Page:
Malvertising: The Sniper aimed at damaging Publisher’s reputation
How many times do you give a second thought before clicking a display ad?
If not by mistake, we rarely think before clicking an ad. Malvertising is all about playing with the impulsive nature of the web user. It is intended to obtain important information about users illegitimately by infecting a legitimate advertisement.
One negative experience of being directed to a website with malicious content may instigate the users to employ ad blockers or stop engaging with a particular publisher; the worst part is that a publisher can never know if their inventories are gripped by malvertisements until informed by the end user.
Costing the advertising industry $ 1.1 billion per year, let’s understand what exactly is malvertising and how can it prove to be a nightmare for publishers.
What is malvertising?
Malvertising, also known as malicious advertising, is a practice through which malicious codes are inserted into legitimate display ads through elements like a banner ad copy or creative imagery, by digital thugs who expose web users to malicious content. Such hackers usually compete and pay a higher amount in programmatic auctions to advertising networks to display the malicious ads on a publisher’s inventory.
A code is all takes to infect an advertisement. Once such an ad is clicked by the users, they shall be redirected to an illegitimate server or a malicious website. On establishing a successful connection with the user, the infected server executes an exploit kit. This kit is the real virus that identifies gaps and vulnerabilities in the user’s system. This may further lead to fraudulent activities that a user falls prey to.
How does it affect publishers?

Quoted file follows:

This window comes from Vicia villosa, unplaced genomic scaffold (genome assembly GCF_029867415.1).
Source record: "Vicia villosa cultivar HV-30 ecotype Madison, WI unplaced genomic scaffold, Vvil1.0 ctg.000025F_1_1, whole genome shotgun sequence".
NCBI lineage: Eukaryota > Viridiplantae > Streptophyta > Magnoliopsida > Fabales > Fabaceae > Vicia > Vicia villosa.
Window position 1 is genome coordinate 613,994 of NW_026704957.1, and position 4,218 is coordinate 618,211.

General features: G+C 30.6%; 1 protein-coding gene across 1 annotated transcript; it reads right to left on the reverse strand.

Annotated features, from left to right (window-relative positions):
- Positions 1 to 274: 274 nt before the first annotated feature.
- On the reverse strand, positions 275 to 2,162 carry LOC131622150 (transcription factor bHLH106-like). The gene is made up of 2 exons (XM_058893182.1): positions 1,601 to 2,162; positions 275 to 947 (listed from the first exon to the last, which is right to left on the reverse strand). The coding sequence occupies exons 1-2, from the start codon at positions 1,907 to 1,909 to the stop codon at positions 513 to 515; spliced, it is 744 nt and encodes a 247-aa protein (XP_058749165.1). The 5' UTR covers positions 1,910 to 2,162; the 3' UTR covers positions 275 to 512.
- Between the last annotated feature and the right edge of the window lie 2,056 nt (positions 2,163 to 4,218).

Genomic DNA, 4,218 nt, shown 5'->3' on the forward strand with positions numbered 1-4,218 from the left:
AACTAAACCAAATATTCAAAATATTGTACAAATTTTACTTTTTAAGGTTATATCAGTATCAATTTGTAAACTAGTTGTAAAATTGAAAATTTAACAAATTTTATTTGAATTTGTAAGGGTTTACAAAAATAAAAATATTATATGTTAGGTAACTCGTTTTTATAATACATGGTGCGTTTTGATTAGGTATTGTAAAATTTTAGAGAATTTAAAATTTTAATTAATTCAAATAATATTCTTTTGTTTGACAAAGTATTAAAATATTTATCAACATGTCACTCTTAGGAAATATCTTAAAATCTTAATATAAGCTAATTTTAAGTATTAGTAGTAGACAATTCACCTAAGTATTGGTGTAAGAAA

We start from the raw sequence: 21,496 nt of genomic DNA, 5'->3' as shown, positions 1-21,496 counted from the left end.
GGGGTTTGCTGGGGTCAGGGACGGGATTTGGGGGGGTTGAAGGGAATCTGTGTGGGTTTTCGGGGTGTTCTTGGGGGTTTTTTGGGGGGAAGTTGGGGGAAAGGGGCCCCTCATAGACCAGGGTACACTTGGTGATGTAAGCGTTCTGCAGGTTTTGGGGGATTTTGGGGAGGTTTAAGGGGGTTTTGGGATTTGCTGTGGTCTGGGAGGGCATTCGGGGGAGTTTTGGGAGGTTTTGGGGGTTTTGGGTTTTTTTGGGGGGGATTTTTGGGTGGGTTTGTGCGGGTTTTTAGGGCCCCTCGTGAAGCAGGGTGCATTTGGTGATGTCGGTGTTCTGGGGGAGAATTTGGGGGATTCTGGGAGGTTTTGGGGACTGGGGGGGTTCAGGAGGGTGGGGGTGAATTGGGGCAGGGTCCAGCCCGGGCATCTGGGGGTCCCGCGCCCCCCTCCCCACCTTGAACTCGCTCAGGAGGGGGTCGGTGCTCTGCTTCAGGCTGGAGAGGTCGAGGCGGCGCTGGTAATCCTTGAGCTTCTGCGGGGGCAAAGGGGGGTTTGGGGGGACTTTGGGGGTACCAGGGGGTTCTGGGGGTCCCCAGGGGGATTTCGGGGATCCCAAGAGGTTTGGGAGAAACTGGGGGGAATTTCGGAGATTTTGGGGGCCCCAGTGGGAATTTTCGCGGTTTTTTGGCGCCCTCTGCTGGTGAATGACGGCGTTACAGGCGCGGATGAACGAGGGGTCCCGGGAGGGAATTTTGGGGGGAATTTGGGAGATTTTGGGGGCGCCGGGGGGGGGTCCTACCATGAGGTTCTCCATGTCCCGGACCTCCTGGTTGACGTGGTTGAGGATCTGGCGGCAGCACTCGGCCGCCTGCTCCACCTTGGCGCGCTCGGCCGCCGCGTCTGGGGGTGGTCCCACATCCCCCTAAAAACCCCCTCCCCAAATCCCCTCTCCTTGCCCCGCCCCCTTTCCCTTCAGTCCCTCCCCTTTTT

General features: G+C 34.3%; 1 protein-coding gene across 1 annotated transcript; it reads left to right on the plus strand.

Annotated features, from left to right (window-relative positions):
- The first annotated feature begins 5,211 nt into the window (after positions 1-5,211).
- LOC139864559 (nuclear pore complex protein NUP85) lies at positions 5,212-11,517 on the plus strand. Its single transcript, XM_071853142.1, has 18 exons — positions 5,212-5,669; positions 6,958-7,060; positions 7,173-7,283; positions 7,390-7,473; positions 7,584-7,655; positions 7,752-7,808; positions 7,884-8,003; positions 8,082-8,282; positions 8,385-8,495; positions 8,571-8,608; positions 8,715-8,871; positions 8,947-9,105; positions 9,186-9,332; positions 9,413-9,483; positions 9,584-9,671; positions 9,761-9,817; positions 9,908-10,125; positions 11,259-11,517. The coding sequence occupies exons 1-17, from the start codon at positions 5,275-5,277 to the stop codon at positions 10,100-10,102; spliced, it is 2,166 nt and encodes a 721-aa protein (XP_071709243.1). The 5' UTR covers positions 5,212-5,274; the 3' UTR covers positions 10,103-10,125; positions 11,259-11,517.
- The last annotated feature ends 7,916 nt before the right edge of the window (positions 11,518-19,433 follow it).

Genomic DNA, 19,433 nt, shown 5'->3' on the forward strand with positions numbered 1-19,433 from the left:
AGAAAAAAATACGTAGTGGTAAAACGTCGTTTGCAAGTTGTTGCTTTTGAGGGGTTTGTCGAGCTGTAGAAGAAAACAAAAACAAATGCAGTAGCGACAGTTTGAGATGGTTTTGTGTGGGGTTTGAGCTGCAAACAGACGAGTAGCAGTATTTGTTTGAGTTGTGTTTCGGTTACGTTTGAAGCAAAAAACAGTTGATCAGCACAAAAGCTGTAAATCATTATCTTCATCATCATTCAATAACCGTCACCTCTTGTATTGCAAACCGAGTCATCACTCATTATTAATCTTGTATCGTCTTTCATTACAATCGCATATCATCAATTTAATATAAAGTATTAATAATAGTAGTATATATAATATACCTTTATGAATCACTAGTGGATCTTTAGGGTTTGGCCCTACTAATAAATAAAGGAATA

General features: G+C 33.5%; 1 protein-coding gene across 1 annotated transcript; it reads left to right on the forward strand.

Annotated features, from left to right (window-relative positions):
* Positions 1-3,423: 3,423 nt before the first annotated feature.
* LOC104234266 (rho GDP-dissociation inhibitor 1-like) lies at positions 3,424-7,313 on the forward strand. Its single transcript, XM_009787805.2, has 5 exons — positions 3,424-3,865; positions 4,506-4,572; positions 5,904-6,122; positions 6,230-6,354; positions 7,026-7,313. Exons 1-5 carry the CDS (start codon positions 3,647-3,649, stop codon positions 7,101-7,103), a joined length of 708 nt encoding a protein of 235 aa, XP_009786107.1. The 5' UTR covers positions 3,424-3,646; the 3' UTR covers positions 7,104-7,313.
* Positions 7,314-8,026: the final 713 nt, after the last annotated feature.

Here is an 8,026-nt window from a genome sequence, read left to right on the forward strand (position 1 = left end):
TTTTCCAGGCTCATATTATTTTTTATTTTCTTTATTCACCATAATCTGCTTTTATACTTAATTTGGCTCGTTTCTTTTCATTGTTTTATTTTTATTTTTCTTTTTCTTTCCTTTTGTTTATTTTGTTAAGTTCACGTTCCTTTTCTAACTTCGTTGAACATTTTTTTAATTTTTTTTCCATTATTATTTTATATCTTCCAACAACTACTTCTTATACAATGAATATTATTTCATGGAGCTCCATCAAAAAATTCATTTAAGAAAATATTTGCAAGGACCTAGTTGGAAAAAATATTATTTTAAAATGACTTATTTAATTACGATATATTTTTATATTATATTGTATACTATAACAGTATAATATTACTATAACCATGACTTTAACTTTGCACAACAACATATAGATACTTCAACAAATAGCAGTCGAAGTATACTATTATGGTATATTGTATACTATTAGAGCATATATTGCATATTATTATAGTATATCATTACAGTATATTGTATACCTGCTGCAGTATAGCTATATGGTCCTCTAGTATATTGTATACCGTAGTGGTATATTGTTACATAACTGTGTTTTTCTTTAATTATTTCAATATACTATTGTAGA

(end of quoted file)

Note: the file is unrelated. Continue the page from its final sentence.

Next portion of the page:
Given the complexity of the programmatic ecosystem, it is close to impossible to establish control over each auction that happens in the background when a user visits a publisher’s website. As a result, a publisher or an ad network may never realize that a malicious ad is being served to the users. This leads to the publishers being affected in the following manner:
1. Damaged reputation
The most difficult thing in the programmatic ecosystem is to retain your users after a visit. On being redirected to malicious content from a publisher’s website, the user experience is highly compromised. This damages the publisher’s reputation and this could be well evident from a fall in user engagement with the ads and a higher bounce rate.
2. Loss of revenue
Naturally, an advertiser would never intend to work with a publisher displaying malicious advertisements. Non-preference among advertisers may lead to a potential loss of revenue due to reduced auctions and lower bid rates.
3. Loss of traffic
A publisher with a tarnished reputation would not take a long time from experiencing a fall in traffic on the website. Users often perceive such websites to be the ones consisting of non-reliable and fake content thereby reducing their engagement with such sites.